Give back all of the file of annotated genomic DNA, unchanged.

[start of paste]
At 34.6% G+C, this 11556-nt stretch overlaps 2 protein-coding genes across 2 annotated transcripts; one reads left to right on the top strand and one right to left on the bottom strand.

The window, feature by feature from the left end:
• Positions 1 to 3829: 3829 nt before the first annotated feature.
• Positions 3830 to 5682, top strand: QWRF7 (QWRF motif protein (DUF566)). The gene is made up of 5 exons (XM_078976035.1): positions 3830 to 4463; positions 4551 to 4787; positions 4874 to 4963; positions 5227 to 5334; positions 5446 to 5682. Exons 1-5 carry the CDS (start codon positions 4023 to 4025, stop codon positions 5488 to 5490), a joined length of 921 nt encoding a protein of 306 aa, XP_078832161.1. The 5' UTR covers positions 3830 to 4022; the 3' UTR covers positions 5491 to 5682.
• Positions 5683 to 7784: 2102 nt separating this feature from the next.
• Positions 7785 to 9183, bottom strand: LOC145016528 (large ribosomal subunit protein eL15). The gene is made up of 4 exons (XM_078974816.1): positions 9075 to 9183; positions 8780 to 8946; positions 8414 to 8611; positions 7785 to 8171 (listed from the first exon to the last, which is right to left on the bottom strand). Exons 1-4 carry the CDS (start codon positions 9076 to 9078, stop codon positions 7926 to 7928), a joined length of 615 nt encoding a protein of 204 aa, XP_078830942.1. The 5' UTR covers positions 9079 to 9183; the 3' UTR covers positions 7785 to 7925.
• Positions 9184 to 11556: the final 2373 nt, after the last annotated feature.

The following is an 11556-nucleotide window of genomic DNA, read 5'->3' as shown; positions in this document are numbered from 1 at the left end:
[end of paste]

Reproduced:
At 34.6% G+C, this 11556-nt stretch overlaps 2 protein-coding genes across 2 annotated transcripts; one reads left to right on the top strand and one right to left on the bottom strand.

The window, feature by feature from the left end:
• Positions 1 to 3829: 3829 nt before the first annotated feature.
• Positions 3830 to 5682, top strand: QWRF7 (QWRF motif protein (DUF566)). The gene is made up of 5 exons (XM_078976035.1): positions 3830 to 4463; positions 4551 to 4787; positions 4874 to 4963; positions 5227 to 5334; positions 5446 to 5682. Exons 1-5 carry the CDS (start codon positions 4023 to 4025, stop codon positions 5488 to 5490), a joined length of 921 nt encoding a protein of 306 aa, XP_078832161.1. The 5' UTR covers positions 3830 to 4022; the 3' UTR covers positions 5491 to 5682.
• Positions 5683 to 7784: 2102 nt separating this feature from the next.
• Positions 7785 to 9183, bottom strand: LOC145016528 (large ribosomal subunit protein eL15). The gene is made up of 4 exons (XM_078974816.1): positions 9075 to 9183; positions 8780 to 8946; positions 8414 to 8611; positions 7785 to 8171 (listed from the first exon to the last, which is right to left on the bottom strand). Exons 1-4 carry the CDS (start codon positions 9076 to 9078, stop codon positions 7926 to 7928), a joined length of 615 nt encoding a protein of 204 aa, XP_078830942.1. The 5' UTR covers positions 9079 to 9183; the 3' UTR covers positions 7785 to 7925.
• Positions 9184 to 11556: the final 2373 nt, after the last annotated feature.

The following is an 11556-nucleotide window of genomic DNA, read 5'->3' as shown; positions in this document are numbered from 1 at the left end: